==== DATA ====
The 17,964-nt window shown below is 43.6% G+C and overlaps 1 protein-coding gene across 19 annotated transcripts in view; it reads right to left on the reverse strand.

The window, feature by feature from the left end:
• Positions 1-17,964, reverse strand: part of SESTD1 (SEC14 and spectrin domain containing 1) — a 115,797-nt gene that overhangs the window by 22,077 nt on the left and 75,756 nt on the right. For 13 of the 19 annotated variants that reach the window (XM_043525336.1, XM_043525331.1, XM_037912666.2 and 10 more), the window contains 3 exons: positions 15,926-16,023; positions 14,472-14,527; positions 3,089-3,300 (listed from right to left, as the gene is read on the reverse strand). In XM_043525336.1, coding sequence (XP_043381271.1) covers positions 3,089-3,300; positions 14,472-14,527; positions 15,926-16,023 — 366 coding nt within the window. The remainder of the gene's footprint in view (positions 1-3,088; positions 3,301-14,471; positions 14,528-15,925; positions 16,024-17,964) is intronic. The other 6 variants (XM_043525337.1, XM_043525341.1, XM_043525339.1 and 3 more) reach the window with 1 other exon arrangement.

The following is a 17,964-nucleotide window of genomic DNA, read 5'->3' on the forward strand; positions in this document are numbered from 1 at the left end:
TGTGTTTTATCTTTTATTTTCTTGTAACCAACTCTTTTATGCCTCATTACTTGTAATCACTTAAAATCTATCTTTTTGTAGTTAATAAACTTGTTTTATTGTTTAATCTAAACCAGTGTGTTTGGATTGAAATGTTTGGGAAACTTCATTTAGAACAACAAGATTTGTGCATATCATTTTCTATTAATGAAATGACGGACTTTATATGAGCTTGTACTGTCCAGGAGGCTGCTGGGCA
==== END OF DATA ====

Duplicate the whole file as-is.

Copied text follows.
The 17,964-nt window shown below is 43.6% G+C and overlaps 1 protein-coding gene across 19 annotated transcripts in view; it reads right to left on the reverse strand.

The window, feature by feature from the left end:
• Positions 1-17,964, reverse strand: part of SESTD1 (SEC14 and spectrin domain containing 1) — a 115,797-nt gene that overhangs the window by 22,077 nt on the left and 75,756 nt on the right. For 13 of the 19 annotated variants that reach the window (XM_043525336.1, XM_043525331.1, XM_037912666.2 and 10 more), the window contains 3 exons: positions 15,926-16,023; positions 14,472-14,527; positions 3,089-3,300 (listed from right to left, as the gene is read on the reverse strand). In XM_043525336.1, coding sequence (XP_043381271.1) covers positions 3,089-3,300; positions 14,472-14,527; positions 15,926-16,023 — 366 coding nt within the window. The remainder of the gene's footprint in view (positions 1-3,088; positions 3,301-14,471; positions 14,528-15,925; positions 16,024-17,964) is intronic. The other 6 variants (XM_043525337.1, XM_043525341.1, XM_043525339.1 and 3 more) reach the window with 1 other exon arrangement.

The following is a 17,964-nucleotide window of genomic DNA, read 5'->3' on the forward strand; positions in this document are numbered from 1 at the left end:
TGTGTTTTATCTTTTATTTTCTTGTAACCAACTCTTTTATGCCTCATTACTTGTAATCACTTAAAATCTATCTTTTTGTAGTTAATAAACTTGTTTTATTGTTTAATCTAAACCAGTGTGTTTGGATTGAAATGTTTGGGAAACTTCATTTAGAACAACAAGATTTGTGCATATCATTTTCTATTAATGAAATGACGGACTTTATATGAGCTTGTACTGTCCAGGAGGCTGCTGGGCA